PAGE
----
Sideburns and scooters: why the mod endures
WHEN HE triumphed in the Tour de France last month, Bradley Wiggins not only joined the select band who have won the famed yellow jersey, but secured his place among another group of famous figures.
The English cyclist found himself bracketed alongside such diverse individuals as the star of the forthcoming movie version of The Hobbit; the last British tennis player to win Wimbledon; a fashion model whose career has spanned decades; and a long-serving survivor of the punk explosion. With his distinctive sideburns, sharp taste in tailoring and penchant for scooters, Wiggins joined the likes of Martin Freeman, Fred Perry, Twiggy and Paul Weller as a mod icon.
More than 50 years after a new breed of crisply attired, musically discerning youths began frequenting the jazz clubs and coffee bars of London, the mod movement still wields a lasting fascination in the popular imagination, a point underlined by the widespread press coverage of Wiggins’s sartorial preferences. For what initially appeared to be a passing fad, it has displayed a remarkable staying power.
Mod remains an influential strand in popular culture, regularly reappearing to insinuate itself with new waves of music and fashion. And, for some, it never went away.
Mods may forever be associated in the public mind with a handful of cliches – parkas, scooters, rivalry with rockers – but beneath the media shorthand lies a disparate scene with a capacity for reinvention that has attracted successive generations of devotees.
As suggested by even the most cursory list of the movement’s stylistic idols – Freeman, actor and lifelong mod; Perry, who lent his name to the uber-mod polo shirt; Twiggy, the face of Swinging-Sixties London; and Weller, former frontman with The Jam, long dubbed “the Modfather” – it is a subculture that defies easy categorisation.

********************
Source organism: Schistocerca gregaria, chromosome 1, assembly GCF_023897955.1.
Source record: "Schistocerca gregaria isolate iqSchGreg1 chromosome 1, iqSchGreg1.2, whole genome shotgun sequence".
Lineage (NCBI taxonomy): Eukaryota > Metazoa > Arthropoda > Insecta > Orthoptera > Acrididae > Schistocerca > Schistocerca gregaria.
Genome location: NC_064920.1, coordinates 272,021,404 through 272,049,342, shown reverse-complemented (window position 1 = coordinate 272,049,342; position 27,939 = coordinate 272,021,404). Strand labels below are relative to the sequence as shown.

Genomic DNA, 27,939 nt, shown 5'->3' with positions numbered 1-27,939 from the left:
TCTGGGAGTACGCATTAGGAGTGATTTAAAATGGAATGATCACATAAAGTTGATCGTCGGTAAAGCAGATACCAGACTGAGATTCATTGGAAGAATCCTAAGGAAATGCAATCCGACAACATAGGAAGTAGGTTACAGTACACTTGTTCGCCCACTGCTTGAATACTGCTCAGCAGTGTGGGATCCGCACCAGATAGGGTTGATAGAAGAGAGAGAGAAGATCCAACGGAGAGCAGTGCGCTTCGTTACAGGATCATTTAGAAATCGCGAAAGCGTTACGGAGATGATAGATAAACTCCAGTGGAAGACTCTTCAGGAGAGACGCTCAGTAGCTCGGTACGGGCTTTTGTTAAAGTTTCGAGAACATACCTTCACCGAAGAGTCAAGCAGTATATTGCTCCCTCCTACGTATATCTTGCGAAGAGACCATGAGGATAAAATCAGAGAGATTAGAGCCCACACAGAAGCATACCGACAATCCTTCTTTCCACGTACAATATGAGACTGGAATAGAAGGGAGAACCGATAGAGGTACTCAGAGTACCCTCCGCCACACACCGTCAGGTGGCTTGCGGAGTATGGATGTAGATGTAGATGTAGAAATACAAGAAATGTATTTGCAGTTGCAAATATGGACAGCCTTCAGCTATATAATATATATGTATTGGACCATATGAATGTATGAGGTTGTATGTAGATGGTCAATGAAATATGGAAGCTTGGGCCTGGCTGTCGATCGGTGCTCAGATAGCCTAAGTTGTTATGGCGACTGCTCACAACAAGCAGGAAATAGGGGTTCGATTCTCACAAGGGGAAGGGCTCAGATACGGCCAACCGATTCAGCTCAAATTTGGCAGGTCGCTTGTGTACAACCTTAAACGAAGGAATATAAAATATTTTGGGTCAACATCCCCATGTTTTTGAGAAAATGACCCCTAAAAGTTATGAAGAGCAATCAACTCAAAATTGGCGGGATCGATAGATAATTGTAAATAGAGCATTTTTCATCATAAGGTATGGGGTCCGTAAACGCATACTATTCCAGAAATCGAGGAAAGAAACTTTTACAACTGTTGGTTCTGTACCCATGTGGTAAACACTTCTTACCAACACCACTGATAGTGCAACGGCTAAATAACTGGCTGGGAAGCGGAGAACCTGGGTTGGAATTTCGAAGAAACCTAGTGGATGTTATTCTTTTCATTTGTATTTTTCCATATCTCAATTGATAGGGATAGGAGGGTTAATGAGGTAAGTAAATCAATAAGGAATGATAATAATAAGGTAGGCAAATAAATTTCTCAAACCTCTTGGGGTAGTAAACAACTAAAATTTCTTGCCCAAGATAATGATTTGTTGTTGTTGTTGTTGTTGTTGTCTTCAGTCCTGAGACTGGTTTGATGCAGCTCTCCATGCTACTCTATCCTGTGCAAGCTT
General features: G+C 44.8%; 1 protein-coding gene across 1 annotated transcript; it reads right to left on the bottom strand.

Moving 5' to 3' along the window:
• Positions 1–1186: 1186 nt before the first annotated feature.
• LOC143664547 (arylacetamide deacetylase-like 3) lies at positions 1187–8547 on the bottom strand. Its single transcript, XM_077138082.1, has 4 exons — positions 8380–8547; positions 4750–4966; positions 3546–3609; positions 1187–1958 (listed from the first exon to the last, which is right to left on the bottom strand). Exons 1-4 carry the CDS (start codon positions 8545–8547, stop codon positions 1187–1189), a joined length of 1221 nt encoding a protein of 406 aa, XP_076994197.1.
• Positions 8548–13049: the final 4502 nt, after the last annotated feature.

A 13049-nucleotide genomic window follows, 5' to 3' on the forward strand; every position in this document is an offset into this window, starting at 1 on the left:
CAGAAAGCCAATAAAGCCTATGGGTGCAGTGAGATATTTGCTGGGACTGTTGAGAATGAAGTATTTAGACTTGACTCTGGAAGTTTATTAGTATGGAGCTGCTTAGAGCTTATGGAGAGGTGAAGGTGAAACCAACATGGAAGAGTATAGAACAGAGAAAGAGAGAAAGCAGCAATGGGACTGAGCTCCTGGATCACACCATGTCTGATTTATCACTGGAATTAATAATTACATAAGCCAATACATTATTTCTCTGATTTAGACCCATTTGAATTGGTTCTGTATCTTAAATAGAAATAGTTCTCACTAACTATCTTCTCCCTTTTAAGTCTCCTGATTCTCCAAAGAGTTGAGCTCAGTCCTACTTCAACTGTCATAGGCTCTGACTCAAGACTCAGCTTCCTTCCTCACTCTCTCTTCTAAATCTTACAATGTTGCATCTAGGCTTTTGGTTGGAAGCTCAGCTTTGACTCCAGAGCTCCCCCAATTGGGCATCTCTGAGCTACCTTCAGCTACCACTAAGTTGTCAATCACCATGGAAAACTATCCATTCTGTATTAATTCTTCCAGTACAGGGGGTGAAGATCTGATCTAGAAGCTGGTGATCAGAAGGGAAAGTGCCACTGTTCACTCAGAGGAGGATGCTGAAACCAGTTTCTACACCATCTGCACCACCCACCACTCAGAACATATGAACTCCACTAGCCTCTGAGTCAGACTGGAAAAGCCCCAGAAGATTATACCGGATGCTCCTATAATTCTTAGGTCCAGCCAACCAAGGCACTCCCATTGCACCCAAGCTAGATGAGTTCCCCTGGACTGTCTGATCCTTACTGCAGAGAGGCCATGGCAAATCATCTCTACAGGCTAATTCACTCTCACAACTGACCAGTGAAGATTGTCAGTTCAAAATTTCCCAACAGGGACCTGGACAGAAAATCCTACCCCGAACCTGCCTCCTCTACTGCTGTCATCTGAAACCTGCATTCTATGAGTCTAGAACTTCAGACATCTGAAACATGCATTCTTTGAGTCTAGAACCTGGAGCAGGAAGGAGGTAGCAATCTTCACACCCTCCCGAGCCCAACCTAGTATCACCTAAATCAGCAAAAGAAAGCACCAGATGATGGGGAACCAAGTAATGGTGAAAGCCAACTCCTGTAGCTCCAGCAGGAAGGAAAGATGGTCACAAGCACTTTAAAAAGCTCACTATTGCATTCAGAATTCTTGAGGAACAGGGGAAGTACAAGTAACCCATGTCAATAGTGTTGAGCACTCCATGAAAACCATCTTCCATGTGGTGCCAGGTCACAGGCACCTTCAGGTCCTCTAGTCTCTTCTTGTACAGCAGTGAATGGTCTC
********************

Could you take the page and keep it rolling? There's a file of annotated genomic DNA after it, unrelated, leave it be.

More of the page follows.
From the beginning, there has been significant, if often overlooked, Irish input into mod’s development. Despite the use of Union Jack imagery and the default soundtrack of vintage English acts such as The Who, The Small Faces and The Jam, mod is much more than the nostalgic Anglocentric throwback of popular stereotype.
“I don’t think it’s a retro movement,” saysDublin-based DJ and mod fanzine publisher Joe Moran. “Mod has been always the search for something different, be it fashion, music or even the scooters.
“Being a DJ, I’m always looking for new tunes that no one else has, but it could be a different cut to a suit, or a good-looking bike. Certainly, there’s a lot of looking back at music and style, but now you see young kids coming in and adapting the mod ideal to the time they’re living in. And I think that spirit feeds into its endurance.”
Just what constitutes the “mod ideal” is an elusive matter. The late Pete Meaden, the first manager of The Who and the nearest thing to mod’s patron saint, famously defined it as “clean living under difficult circumstances”.
For dedicated followers such as Moran, it is “a way of life, about having a pride in how you present yourself in the world”.
For the less committed, who may not even call themselves mods any more, it can just come down to a lingering preference for button-down shirts or a yen for 1960s music. (Full disclosure: this writer, a teenage mod in the 1980s, falls into the latter category.) This broad spectrum makes mod a difficult subculture to pigeonhole – there are plenty of Who-loathing purists who wouldn’t be seen dead in a parka – but equally it has enabled it to spread far beyond the time and place it began.